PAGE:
PHOENIX — Cindy McCain pressed her face against the flag-draped casket of her husband, U.S. Sen. John McCain, on Wednesday and several of his children sobbed during the first of two services for the long-serving statesman and former prisoner of war before he is taken for the last time from the state he has represented since the 1980s.
The service at the Arizona Capitol marked the first appearance of McCain’s family members since the senator died Saturday of brain cancer.
During a brief private service inside the Capitol rotunda, Gov. Doug Ducey remembered McCain as a senator and internationally known figure as well as a key figure in the history of the Arizona.
While Barry Goldwater was an Arizona native, McCain was “Arizona’s favorite adopted son,” the governor said on would have been McCain’s 82nd birthday.
McCain was born in the Panama Canal zone while his father served in the military.
“Imagining an Arizona without John McCain is like picturing Arizona without the Grand Canyon,” Ducey said.
Former Arizona Sen. Jon Kyl said he has been with McCain all around the world and that he had better instincts on when to assert U.S. power than anyone else he knew.
Kyl said he would miss McCain and that his greatest contribution was national security.
Sen. Jeff Flake offered the benediction at the service.
Later in the afternoon, the Capitol will be open to members of the public who want to pay their respects.
Arizona National Guard members carried the casket into the Arizona State Capitol Museum rotunda, where McCain will lie in state.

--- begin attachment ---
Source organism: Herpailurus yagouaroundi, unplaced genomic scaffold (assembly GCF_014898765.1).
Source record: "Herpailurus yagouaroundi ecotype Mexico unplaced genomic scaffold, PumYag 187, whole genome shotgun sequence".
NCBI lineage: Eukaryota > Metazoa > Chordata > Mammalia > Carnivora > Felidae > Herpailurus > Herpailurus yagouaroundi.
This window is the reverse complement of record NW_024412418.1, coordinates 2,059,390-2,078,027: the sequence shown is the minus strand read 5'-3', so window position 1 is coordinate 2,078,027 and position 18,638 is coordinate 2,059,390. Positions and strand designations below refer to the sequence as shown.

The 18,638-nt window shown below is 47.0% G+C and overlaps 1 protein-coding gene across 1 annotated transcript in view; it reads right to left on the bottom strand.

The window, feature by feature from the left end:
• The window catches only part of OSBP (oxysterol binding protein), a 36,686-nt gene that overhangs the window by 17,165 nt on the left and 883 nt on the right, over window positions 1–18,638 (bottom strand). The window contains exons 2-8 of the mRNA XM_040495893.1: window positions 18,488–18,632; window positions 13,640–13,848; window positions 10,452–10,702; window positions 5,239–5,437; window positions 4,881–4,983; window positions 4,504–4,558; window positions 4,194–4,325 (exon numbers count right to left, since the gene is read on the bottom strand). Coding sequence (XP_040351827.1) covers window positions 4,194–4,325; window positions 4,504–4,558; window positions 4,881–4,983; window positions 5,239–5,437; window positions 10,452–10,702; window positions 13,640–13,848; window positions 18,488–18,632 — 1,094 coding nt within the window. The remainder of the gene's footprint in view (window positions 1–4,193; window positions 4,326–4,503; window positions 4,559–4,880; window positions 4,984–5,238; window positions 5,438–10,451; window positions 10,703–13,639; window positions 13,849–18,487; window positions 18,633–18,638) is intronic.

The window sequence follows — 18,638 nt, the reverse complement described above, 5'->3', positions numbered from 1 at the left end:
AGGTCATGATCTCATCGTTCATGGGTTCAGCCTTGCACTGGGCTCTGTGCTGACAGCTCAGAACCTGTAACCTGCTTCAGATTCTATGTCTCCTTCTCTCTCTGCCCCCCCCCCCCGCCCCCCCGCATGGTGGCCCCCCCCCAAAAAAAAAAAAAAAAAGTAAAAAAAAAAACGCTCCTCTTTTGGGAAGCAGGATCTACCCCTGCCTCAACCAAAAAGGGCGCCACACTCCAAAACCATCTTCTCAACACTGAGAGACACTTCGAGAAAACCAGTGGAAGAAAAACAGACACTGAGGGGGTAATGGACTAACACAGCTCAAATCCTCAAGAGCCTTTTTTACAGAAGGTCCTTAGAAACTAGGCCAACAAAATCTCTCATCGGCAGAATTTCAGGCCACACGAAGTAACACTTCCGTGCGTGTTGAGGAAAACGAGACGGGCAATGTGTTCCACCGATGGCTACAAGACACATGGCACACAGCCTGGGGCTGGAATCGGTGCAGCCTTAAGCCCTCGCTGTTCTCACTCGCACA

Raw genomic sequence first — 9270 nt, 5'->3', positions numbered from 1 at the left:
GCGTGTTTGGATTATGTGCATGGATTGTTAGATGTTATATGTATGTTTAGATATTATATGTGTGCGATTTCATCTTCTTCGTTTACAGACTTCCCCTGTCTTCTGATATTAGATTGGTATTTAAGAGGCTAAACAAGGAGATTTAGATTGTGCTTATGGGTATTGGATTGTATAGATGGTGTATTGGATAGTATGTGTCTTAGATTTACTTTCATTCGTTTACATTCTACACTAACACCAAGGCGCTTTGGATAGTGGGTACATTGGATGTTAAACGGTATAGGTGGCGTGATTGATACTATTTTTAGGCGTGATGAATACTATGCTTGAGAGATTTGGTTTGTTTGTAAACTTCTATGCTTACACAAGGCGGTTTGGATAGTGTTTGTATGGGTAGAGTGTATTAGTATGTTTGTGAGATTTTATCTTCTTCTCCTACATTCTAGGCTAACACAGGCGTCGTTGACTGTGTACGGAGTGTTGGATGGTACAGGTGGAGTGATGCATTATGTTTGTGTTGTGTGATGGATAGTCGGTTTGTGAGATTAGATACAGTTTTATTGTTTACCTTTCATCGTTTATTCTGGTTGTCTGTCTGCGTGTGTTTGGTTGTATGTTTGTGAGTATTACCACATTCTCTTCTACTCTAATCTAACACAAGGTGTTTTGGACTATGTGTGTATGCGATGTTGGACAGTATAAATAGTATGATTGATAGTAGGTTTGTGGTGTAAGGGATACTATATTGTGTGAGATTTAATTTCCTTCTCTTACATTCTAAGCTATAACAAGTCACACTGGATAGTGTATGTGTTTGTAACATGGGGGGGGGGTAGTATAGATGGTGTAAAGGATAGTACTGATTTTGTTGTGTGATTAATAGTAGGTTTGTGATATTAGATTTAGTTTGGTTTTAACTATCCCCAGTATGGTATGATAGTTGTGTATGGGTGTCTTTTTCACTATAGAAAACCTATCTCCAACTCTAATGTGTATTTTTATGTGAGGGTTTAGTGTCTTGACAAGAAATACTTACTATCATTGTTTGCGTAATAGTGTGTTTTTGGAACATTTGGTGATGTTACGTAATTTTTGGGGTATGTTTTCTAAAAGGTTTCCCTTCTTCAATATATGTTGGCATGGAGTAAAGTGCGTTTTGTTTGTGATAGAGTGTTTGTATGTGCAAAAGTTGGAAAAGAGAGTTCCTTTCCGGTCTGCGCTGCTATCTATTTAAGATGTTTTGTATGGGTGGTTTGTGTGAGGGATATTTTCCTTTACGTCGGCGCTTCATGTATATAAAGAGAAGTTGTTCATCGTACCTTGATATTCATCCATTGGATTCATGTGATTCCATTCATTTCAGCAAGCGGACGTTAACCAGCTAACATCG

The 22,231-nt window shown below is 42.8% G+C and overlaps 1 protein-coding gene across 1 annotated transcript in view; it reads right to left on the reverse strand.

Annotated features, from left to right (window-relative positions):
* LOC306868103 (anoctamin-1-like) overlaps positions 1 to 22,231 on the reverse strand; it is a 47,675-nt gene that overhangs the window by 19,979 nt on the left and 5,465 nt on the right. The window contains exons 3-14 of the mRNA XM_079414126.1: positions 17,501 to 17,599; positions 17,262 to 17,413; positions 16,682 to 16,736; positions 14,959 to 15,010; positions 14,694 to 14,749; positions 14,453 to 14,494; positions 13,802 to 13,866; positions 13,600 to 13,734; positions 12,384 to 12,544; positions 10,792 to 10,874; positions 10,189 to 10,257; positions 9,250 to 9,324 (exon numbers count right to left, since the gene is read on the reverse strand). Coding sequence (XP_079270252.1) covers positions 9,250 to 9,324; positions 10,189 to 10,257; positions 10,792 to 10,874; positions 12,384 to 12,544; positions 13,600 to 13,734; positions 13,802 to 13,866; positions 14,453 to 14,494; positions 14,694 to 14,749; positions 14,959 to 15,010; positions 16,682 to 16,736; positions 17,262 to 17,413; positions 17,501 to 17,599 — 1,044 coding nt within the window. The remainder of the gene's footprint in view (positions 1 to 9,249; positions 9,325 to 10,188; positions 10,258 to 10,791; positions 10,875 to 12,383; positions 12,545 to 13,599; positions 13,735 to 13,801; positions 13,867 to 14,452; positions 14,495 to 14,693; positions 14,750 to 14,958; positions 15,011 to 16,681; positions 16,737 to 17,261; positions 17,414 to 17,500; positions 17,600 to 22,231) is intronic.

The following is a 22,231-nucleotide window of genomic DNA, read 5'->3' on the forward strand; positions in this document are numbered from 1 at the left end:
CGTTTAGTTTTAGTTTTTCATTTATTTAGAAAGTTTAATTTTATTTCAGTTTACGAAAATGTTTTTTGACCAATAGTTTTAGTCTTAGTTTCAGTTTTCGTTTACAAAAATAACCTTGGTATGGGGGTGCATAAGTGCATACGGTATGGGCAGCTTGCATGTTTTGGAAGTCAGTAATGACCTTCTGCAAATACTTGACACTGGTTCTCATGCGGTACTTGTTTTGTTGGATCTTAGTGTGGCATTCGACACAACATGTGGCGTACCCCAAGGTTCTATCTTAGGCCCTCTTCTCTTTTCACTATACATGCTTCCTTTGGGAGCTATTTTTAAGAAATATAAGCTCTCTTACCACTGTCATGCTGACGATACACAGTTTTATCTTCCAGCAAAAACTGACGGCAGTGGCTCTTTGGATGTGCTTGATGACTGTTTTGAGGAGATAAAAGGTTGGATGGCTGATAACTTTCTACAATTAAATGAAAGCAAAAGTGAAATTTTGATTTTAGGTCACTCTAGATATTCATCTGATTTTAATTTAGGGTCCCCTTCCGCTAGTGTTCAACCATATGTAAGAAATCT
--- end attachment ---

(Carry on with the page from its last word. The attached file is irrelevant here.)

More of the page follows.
Black curtains hung in the rotunda at the museum that hosts tourists and history buffs on a typical day as well state capitol workers bustling from one office to another. Arizona and U.S. flags encircled the room.
Before the ceremony started, veterans and active military members had staked out spots on the sidewalk to wait for the hearse that brought McCain’s body from a funeral home to the Capitol.
Other military members in uniform congregated on the Capitol plaza.
Veteran Judith Hatch handed out flags to those assembled, saying Arizona lost a champion for the military.
“We definitely have lost a strong advocate, so we’ll need someone who is going to step up to the plate,” Hatch said.
The viewing later in the day will go on as long as people are waiting in line, said Rick Davis, McCain’s former presidential campaign manager.
For some Arizona residents, McCain has been a political fixture in the state for their entire lives. He took office in the state in the early 1980s, first as a congressman and then as a senator in the seat once held by Sen. Barry Goldwater.
McCain is the third person to lie in state in the rotunda in the past 40 years; others were Arizona state Sen. Marilyn Jarrett in 2006 and Olympic gold medalist Jesse Owens, a Tucson resident, in 1980.
Thursday morning will feature a procession through Phoenix on the way to a memorial service at North Phoenix Baptist Church, with the public invited to line the route along Interstate 17.
The memorial service will include multiple tributes, readings and musical performances, including a tribute from former Vice President Joe Biden. Musical choices include a performance of “Amazing Grace” by the Brophy Student Ensemble and a recessional to “My Way” by Frank Sinatra.
From there, McCain will depart Arizona from Phoenix Sky Harbor International Airport.
Another viewing will be at the U.S. Capitol on Friday, with a final memorial service at the Washington National Cathedral.
A website laying out details for the services says to send any flowers to a local Veterans Administration hospital.